News - DeKalb County

Autopsy records detail house of horror in brutal 2016 double homicide in rural Sycamore

No murder weapon, motive yet known for death of Patricia and Robert Wilson in Sycamore

Crime scene tape closes off the property at 16058 Old State Road on August 16, 2016, in Sycamore. Patricia A. Wilson, 85, and her son, Robert J. Wilson, 64, were found murdered at the residence Aug. 14, 2016.

SYCAMORE – There might be only one person remaining on Earth who knows exactly what happened inside the home of Patricia A. Wilson and Robert J. Wilson the night of Aug. 14, 2016.

But recently released reports from the DeKalb County Coroner’s Office shed a little more light on the brutal attack that ended the lives of Robert, 64, and his mother, Patricia, 85.

The coroner’s records, obtained through a Freedom of Information Act request, describe a gruesome scene in which a killer used an unknown weapon to inflict repeated head injuries on the Wilsons, who likely fought for their lives.

The report from the scene Aug. 15, 2016, shows that both Patricia and Robert were found fully clothed with valuables including cash, a wallet and jewelry on them, backing the police assertion that the killer seemed to take nothing from the house but a vehicle.

Police said the killer is Jonathan D. Hurst, 51, of Cincinnati, formerly of Chicago, who was arrested by DeKalb County Sheriff’s deputies Feb. 24 after a 3½-year investigation chasing more than 1,300 leads.

He is charged with first-degree murder and was extradited to the DeKalb County Jail, where he is being held without bond. He appeared in court Wednesday and is set for arraignment March 13.

A house of horror

DeKalb County Sheriff’s Deputy Chief Andy Sullivan said Friday police still can’t say for sure how Hurst entered the Wilsons’ home at 16058 Old State Road that night.

Police have a general idea about the time of the crime because Patricia’s white Chevrolet Impala sedan was captured by a camera at 12:44 a.m. Aug. 15 traveling east on Route 64 at Route 59. About 6 p.m. that day, a family member concerned about not hearing from the Wilsons for almost 24 hours went to check on them and discovered the crime scene.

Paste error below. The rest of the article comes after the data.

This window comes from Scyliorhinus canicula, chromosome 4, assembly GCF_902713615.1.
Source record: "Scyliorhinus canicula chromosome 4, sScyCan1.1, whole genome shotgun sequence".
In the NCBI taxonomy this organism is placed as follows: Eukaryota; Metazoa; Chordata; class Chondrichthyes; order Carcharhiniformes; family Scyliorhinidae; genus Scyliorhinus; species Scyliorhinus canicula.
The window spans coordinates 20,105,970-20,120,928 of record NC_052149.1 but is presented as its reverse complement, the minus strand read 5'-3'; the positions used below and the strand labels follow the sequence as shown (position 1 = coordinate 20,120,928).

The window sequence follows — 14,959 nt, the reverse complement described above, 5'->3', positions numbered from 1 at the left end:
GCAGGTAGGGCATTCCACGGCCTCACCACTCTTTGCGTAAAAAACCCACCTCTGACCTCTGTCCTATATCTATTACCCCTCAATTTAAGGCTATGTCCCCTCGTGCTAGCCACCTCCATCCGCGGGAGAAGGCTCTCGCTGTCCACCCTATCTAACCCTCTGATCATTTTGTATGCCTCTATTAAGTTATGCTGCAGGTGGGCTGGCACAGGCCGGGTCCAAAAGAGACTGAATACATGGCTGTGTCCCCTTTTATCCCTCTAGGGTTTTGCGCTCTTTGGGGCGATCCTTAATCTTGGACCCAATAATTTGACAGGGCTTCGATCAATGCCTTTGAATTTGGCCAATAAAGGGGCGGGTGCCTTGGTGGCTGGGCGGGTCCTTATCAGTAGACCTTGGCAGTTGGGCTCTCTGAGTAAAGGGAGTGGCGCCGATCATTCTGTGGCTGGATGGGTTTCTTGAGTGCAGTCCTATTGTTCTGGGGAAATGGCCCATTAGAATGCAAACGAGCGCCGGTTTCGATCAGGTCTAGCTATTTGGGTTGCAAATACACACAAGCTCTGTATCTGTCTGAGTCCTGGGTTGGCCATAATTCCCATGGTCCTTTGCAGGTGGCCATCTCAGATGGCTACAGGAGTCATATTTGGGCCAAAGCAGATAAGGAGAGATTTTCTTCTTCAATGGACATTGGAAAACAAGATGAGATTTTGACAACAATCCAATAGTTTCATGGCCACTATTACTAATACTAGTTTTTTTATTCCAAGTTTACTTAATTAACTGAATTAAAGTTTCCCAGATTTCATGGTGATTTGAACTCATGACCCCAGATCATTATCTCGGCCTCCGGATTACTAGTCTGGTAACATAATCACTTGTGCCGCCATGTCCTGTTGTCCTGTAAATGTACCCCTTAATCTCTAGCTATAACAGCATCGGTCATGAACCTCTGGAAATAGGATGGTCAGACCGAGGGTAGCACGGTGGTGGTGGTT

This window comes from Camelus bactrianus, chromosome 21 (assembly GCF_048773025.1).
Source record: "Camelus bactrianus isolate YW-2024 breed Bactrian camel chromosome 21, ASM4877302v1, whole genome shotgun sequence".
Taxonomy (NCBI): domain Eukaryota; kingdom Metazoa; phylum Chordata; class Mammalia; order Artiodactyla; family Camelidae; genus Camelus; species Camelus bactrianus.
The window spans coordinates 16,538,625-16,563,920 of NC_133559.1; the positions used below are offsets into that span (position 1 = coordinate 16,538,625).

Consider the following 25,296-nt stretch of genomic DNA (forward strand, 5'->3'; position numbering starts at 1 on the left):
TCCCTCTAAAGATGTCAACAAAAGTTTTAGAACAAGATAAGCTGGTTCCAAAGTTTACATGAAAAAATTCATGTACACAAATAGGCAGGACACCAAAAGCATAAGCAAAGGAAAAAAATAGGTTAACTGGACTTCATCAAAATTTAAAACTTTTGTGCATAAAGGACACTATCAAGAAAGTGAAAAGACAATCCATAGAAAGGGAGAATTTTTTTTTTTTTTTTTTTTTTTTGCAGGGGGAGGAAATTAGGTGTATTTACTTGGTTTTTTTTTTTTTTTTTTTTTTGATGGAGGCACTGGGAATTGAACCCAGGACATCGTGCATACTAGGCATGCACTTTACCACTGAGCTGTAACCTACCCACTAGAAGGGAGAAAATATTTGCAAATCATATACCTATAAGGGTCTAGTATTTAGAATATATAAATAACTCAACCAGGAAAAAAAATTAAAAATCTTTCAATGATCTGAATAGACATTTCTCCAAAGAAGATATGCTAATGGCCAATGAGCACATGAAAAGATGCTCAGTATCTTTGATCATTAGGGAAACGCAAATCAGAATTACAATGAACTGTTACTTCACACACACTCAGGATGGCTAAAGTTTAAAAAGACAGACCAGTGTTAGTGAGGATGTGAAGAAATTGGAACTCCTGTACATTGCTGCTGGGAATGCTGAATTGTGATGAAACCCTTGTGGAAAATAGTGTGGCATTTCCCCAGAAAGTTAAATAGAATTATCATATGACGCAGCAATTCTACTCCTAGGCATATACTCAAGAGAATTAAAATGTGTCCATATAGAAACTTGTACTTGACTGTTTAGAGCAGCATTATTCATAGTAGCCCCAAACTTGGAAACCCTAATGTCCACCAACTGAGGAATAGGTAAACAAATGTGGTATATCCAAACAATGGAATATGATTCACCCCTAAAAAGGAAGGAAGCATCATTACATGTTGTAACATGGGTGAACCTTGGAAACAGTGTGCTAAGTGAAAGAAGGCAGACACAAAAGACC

According to the coroner’s report, Patricia Wilson lay facedown on the floor of her laundry room on the lower level of the home. Robert Wilson lay on his back at the base of the home’s carpeted stairs on the ground floor.

Both had suffered massive head wounds from being beaten with an unidentified weapon. Robert Wilson also had holes in his blue short-sleeved T-shirt from where he’d been stabbed four times.

Patricia’s right hand was sliced.

When asked whether the Wilsons’ extensive injuries indicated they’d fought for their lives, DeKalb County Coroner Denny Miller said, “It could be.”

Sheriff’s deputies spent the day Aug. 15 collecting evidence from the scene – a labor-intensive forensic investigation with a thoroughness later heralded as instrumental to a successful DNA investigation. Miller arrived at the home at 2:56 a.m. Aug. 16, records show.

Mitra Kalelkar, a forensic pathologist, conducted the autopsies on both Wilsons the morning of Aug. 16, saying she worked with police investigators to help piece together the attack.

“I determine whether there is blunt-force trauma,” she said Tuesday. “And if they find weapons in and around the house, they will ask if that is consistent [with the injuries].”

There’s no known motive or murder weapon yet. At the time of his arrest, police said Hurst denied ever being in Sycamore, although DNA evidence places him there.

Unlike his mother, Robert also was stabbed multiple times, once each in the stomach and neck, and twice in the chest, which perforated his right lung. He had incised wounds and stab wounds. Kalelkar said incised wounds often are longer on the skin surface and more shallow than a stabbing wound.

“An incised wound is more like a cutting type of wound,” she said, “whereas a stab wound is more like a plunge of the knife into a body.”

The attacker didn’t seem to show interest in the jewelry the two wore or the cash in Patricia’s wallet, which remained in the home.

Hurst has no known ties to the Sycamore area or the Wilson family, but deputies say an abundance of DNA collected in the Wilsons’ home matches Hurst with the crime. Cellphone records put him in the area the day before, and Patricia’s car was found parked less than a mile from Hurst’s former home in Chicago.

Miller, who’s been in the forensic field for 36 years, said the work ahead now is in the hands of the DeKalb County State’s Attorney’s Office, as prosecutors work to “seek justice” for the Wilson family.

“It’s a brutal case,” Miller said. “It was a very tragic and sad situation for the family.”

Kelsey Rettke

Kelsey Rettke

Kelsey Rettke is the editor of the Daily Chronicle, part of Shaw Media and DeKalb County's only daily newspaper devoted to local news, crime and courts, government, business, sports and community coverage. Kelsey also covers breaking news for Shaw Media Local News Network.